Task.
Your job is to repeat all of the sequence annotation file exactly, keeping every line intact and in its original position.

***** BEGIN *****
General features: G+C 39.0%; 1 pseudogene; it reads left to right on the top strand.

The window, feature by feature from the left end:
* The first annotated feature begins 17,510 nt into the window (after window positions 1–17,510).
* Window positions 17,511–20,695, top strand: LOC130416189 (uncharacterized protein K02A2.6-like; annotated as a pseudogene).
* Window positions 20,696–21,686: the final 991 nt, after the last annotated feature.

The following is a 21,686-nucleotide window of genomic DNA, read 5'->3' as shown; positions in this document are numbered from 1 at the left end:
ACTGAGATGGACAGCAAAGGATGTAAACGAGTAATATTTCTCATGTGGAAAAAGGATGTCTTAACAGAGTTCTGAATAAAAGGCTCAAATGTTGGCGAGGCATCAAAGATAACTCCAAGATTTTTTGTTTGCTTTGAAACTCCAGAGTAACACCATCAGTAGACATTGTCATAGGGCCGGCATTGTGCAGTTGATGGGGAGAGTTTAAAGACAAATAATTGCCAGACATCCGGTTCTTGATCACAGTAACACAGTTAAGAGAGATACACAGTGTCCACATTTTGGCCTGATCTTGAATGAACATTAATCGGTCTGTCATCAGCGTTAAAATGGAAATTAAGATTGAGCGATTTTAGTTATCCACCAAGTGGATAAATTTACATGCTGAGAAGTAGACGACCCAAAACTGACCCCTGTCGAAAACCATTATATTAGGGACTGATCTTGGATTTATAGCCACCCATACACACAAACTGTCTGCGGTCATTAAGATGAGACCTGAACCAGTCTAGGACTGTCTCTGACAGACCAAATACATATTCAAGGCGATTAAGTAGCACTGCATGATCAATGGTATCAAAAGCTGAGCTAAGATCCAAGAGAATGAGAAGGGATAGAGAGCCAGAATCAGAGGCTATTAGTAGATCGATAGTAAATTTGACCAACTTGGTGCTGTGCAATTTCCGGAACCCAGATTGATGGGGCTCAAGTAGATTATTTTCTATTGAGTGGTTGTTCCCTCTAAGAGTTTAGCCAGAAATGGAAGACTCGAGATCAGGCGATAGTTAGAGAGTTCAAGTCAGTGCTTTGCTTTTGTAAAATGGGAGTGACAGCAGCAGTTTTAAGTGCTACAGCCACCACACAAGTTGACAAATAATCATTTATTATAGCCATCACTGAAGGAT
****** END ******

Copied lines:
General features: G+C 39.0%; 1 pseudogene; it reads left to right on the top strand.

The window, feature by feature from the left end:
* The first annotated feature begins 17,510 nt into the window (after window positions 1–17,510).
* Window positions 17,511–20,695, top strand: LOC130416189 (uncharacterized protein K02A2.6-like; annotated as a pseudogene).
* Window positions 20,696–21,686: the final 991 nt, after the last annotated feature.

The following is a 21,686-nucleotide window of genomic DNA, read 5'->3' as shown; positions in this document are numbered from 1 at the left end:
ACTGAGATGGACAGCAAAGGATGTAAACGAGTAATATTTCTCATGTGGAAAAAGGATGTCTTAACAGAGTTCTGAATAAAAGGCTCAAATGTTGGCGAGGCATCAAAGATAACTCCAAGATTTTTTGTTTGCTTTGAAACTCCAGAGTAACACCATCAGTAGACATTGTCATAGGGCCGGCATTGTGCAGTTGATGGGGAGAGTTTAAAGACAAATAATTGCCAGACATCCGGTTCTTGATCACAGTAACACAGTTAAGAGAGATACACAGTGTCCACATTTTGGCCTGATCTTGAATGAACATTAATCGGTCTGTCATCAGCGTTAAAATGGAAATTAAGATTGAGCGATTTTAGTTATCCACCAAGTGGATAAATTTACATGCTGAGAAGTAGACGACCCAAAACTGACCCCTGTCGAAAACCATTATATTAGGGACTGATCTTGGATTTATAGCCACCCATACACACAAACTGTCTGCGGTCATTAAGATGAGACCTGAACCAGTCTAGGACTGTCTCTGACAGACCAAATACATATTCAAGGCGATTAAGTAGCACTGCATGATCAATGGTATCAAAAGCTGAGCTAAGATCCAAGAGAATGAGAAGGGATAGAGAGCCAGAATCAGAGGCTATTAGTAGATCGATAGTAAATTTGACCAACTTGGTGCTGTGCAATTTCCGGAACCCAGATTGATGGGGCTCAAGTAGATTATTTTCTATTGAGTGGTTGTTCCCTCTAAGAGTTTAGCCAGAAATGGAAGACTCGAGATCAGGCGATAGTTAGAGAGTTCAAGTCAGTGCTTTGCTTTTGTAAAATGGGAGTGACAGCAGCAGTTTTAAGTGCTACAGCCACCACACAAGTTGACAAATAATCATTTATTATAGCCATCACTGAAGGAT